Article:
In Gen. 1:26, "image"is - OT:6754 (tseh'-lem); from an unused root meaning to shade; a phantom, i.e. (figuratively) illusion, resemblance; hence, a representative figure, especially an idol: KJV - image, vain shew. ------ And "Likeness" is - OT:1821 (dem-ooth'); from OT:1819; resemblance; concretely, model, shape; adverbially, like: KJV - fashion, like (-ness, as), manner, similitude.

The author's statement is therefore perfectly permissible.

He then continues by saying "The 'Word' of John 1:1 is a divine Person, not a philosophical abstraction." ---- Why is he using John (who wrote at the end of the century) to corroborate Paul (who wrote in the middle of it)?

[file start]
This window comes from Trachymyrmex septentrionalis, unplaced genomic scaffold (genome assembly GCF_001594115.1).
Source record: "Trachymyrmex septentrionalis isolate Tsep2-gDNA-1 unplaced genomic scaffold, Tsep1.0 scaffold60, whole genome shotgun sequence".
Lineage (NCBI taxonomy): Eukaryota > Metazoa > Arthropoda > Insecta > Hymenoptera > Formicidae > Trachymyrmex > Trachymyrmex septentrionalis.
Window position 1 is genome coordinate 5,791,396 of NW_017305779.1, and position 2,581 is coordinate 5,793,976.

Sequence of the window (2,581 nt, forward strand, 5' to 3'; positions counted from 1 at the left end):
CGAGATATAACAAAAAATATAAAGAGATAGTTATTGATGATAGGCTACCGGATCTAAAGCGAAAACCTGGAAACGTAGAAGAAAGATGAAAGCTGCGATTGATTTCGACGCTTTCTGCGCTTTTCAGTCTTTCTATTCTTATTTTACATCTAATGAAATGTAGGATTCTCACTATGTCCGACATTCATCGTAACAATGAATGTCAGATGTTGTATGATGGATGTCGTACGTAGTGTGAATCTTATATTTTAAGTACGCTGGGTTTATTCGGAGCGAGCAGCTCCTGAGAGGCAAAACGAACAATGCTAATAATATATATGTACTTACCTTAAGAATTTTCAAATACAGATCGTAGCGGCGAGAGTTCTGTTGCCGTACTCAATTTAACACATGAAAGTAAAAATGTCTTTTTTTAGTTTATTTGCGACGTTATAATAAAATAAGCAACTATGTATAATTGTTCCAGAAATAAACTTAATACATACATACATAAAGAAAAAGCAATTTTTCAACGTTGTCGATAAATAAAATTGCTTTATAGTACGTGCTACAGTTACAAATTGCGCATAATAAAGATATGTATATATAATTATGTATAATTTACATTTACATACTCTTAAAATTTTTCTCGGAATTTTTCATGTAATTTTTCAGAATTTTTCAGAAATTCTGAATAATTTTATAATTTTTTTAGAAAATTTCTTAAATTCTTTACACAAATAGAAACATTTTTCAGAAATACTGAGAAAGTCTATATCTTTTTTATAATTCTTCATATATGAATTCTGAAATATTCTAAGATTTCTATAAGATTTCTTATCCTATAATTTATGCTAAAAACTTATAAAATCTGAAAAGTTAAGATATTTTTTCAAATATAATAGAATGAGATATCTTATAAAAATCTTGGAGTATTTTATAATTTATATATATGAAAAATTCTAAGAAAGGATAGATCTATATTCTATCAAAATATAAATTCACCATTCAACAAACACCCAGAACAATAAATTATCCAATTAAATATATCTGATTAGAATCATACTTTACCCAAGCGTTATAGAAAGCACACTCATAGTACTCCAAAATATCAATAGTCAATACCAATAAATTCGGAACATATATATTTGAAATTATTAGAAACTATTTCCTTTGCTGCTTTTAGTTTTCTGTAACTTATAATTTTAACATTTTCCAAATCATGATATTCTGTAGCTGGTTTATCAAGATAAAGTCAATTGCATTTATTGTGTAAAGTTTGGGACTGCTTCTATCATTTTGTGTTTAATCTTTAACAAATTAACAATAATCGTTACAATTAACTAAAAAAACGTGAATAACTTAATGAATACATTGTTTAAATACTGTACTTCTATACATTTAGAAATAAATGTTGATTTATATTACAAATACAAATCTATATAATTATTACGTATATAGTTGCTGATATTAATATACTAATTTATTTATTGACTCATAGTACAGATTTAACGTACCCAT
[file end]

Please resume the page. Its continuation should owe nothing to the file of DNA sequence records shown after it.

Because he/she sees the Bible as I do, as coming from a single source not affected by time. Therefore, nothing in the Bible is ineligible to be used as corroboration of anything else scriptural due to author or time written.

Well, radiance is not the same as the Sun, and being the exact "representation" of something is not the same as the thing itself.

I don't see anything unreasonable in taking the phrase "exact representation" to mean having the same nature. The author actually notes that it is "more than a representation".

15,810 posted on 11/17/2010 7:37:10 PM PST by Forest Keeper ((It is a joy to me to know that God had my number, before He created numbers.))
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To: kosta50; Kolokotronis